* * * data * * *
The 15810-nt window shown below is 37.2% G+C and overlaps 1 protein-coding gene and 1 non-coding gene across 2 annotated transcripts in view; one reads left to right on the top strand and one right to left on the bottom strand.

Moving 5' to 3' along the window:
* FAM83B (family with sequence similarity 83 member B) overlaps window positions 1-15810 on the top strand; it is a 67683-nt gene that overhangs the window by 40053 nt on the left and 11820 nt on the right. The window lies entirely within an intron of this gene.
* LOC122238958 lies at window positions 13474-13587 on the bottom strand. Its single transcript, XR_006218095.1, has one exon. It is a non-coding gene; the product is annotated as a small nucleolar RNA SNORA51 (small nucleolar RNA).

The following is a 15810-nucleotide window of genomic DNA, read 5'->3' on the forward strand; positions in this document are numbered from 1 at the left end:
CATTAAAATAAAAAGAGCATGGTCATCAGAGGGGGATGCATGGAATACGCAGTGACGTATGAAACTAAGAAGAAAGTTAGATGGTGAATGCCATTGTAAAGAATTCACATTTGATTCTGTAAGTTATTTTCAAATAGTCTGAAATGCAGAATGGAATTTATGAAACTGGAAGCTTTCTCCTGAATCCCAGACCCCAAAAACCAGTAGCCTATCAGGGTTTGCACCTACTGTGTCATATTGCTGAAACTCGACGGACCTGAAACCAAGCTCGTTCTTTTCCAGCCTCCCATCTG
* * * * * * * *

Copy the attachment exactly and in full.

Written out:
The 15810-nt window shown below is 37.2% G+C and overlaps 1 protein-coding gene and 1 non-coding gene across 2 annotated transcripts in view; one reads left to right on the top strand and one right to left on the bottom strand.

Moving 5' to 3' along the window:
* FAM83B (family with sequence similarity 83 member B) overlaps window positions 1-15810 on the top strand; it is a 67683-nt gene that overhangs the window by 40053 nt on the left and 11820 nt on the right. The window lies entirely within an intron of this gene.
* LOC122238958 lies at window positions 13474-13587 on the bottom strand. Its single transcript, XR_006218095.1, has one exon. It is a non-coding gene; the product is annotated as a small nucleolar RNA SNORA51 (small nucleolar RNA).

The following is a 15810-nucleotide window of genomic DNA, read 5'->3' on the forward strand; positions in this document are numbered from 1 at the left end:
CATTAAAATAAAAAGAGCATGGTCATCAGAGGGGGATGCATGGAATACGCAGTGACGTATGAAACTAAGAAGAAAGTTAGATGGTGAATGCCATTGTAAAGAATTCACATTTGATTCTGTAAGTTATTTTCAAATAGTCTGAAATGCAGAATGGAATTTATGAAACTGGAAGCTTTCTCCTGAATCCCAGACCCCAAAAACCAGTAGCCTATCAGGGTTTGCACCTACTGTGTCATATTGCTGAAACTCGACGGACCTGAAACCAAGCTCGTTCTTTTCCAGCCTCCCATCTG